What's Historic About Brookville, Pennsylvania?

"Prominent Men and Civil, Edited this Paper"
By Angie Fitzgerald

Little is known concerning some of the early editors of the "Jeffersonian-Democrat" and the following story of the predessors of Major John McMurray is pieced together from several available histories.

The oldest newspaper in this region, the "Jeffersonian-Democrat" was started by Thomas Hastings and his son, John, both of whom were outstanding men in the community. Thomas Hastings was a member of the convention to amend the state constitution in 1837. Coincidentally, Major John McMurray, won his successors in the business, was elected to the constitutional convention of 1872-1873.

John Hastings, 18, was the editor and publisher of the "Backwoodsman," the first name given to the present newspaper.

His claim to fame does not rest on that fact alone however. He was also prominent in state and national politics, serving as Postmaster of Brookville and, as a legislative representative, was the first person to advance the name of James Buchanan for the Presidency.

The second editor was George Humes, who held the post under the ownership of William Jack and Levi Clover from 1841-1843. This venture was not a success for Humes and in his valedictory editorial told his patrons to "go to h--l" and he would go to Texas. He was a poet, orator and Mexican War soldier.

Humes successor was Barton T. Hastings, another son of Thomas Hastings. He was the editor from 1844 to 1846, during which time he was in partnership with David Barclay.

Hastings bought the paper again in 1861 when Evans R. Brady entered the Union Army in the Civil War and edited it until 1865 when Capt. J. P. George returned home. He was a foe of Governor Porter as is evidenced by his toast on the Fourth of July 1843, when he said, "Gov. Porter, the foe of democracy and equal rights, and captain for the lumber dealers and state robbers, let the honest portion of the party prepare to impeach him for his usurpation of power and afterwards consign him to the traitor's doom as the greatest of them all."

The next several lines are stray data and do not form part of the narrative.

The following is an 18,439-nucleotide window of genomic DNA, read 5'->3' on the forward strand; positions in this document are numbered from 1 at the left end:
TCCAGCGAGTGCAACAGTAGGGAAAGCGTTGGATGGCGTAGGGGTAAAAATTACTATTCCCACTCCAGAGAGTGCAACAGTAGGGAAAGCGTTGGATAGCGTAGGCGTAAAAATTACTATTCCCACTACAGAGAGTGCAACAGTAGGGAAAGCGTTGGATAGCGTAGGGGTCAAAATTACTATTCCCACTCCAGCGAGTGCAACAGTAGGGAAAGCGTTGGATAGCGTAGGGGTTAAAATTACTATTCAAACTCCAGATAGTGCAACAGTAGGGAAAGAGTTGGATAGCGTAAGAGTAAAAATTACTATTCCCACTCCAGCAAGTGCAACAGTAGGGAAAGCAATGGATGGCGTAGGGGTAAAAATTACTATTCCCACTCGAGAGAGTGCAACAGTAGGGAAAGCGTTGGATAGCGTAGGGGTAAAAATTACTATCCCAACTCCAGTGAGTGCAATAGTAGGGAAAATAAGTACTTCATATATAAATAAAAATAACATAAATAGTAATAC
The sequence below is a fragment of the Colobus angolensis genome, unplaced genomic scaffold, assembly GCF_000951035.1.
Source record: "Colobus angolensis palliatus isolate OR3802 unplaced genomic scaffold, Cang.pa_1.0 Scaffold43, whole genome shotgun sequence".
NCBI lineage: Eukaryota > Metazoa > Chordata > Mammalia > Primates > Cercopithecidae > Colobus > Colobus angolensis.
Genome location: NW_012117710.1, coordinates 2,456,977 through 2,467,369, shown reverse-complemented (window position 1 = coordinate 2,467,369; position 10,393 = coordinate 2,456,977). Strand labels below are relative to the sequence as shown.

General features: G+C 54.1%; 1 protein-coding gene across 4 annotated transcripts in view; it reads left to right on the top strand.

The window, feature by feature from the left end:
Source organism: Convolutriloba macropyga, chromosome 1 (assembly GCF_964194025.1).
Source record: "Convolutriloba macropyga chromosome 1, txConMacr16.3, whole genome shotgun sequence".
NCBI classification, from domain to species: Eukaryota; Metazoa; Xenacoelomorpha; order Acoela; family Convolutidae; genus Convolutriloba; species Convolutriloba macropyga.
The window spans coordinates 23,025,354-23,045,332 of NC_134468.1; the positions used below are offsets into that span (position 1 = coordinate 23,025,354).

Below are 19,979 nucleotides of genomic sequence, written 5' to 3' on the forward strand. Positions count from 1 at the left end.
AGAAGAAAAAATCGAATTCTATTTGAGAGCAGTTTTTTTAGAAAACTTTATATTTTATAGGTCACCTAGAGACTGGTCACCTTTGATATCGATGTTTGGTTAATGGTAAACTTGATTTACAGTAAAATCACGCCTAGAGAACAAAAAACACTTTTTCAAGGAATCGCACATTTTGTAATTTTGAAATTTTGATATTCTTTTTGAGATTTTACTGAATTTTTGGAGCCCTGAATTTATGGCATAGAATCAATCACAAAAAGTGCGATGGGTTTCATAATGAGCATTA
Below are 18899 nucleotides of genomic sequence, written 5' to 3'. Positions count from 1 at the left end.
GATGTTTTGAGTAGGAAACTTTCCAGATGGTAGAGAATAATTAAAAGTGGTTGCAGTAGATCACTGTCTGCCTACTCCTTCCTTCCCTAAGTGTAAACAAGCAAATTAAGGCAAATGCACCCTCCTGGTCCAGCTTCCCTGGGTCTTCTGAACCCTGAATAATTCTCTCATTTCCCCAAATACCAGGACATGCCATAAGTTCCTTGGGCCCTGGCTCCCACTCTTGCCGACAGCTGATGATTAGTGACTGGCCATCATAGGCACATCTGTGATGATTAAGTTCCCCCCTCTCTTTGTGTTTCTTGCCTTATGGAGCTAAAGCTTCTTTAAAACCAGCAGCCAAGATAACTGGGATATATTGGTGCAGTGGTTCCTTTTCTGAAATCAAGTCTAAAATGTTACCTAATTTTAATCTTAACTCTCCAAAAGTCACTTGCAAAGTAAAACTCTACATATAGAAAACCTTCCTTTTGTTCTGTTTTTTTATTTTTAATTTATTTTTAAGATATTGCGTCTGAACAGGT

In 1846, Evans R. Brady and Clark Wilson became the publishers and editors. Brady became the sole owner a year later and continued to edit the paper until the Civil War when he organized a company and went out as its Captain. He made the supreme sacrifice, being killed in action at South Mountain, MD. in 1862.

Brady's First partner, Clark Wilson, remained in business less than a year. In 1849, Brady took another partner, W.W. Wise, who sold out two years to Brady.

William Williams Wise was born in Greensburs, Westmoreland County on April 27, 1827. At the age of 14, he entered the office of the "Indiana Register" in Indiana where he learned the art of printing at the same time burning the midnight oil to prepare for the study of law.

He served in Company D. 2nd Pennsylvania Volunteers, in the Mexican War and during this time edited and printed a newspaper at General Winfield Scott's headquarters in Mexico City.

At the close of the war he decided to locate in Brookville where his father owned some land. On June 8, 1849, he entered the partnership with Brady. Capt. Wise served in the state legislature and in the U. S. Congress.

Captain Wise was elected as the captain of one of the first companies from this area to serve in the Civil War and performed daring service as a spy behind enemy lines in the early days of the war. He was fatally wounded at the battle of Stones River on Dec. 31, 1862.

Following the departure of Brady to join the army, B. T. Hastings returned and edited the paper until Capt. George bought the paper in 1865. He was associated with the paper for over 63 years. He started as a printer in 1852 and returned to his printer's box in 1915, just a few months before his death.

George relinquished control of paper to G. Nelson Smith from 1869 to 1874 but entered the business again only to sell it again to Samuel G. W. Brown. The paper was suspended for three months in 1880 until Brown resumed publication with George as editor. Major McMurray entered the picture a short time later.

Historians have largely ignored these rural editors who labored long over printers sticks to bring home the news.

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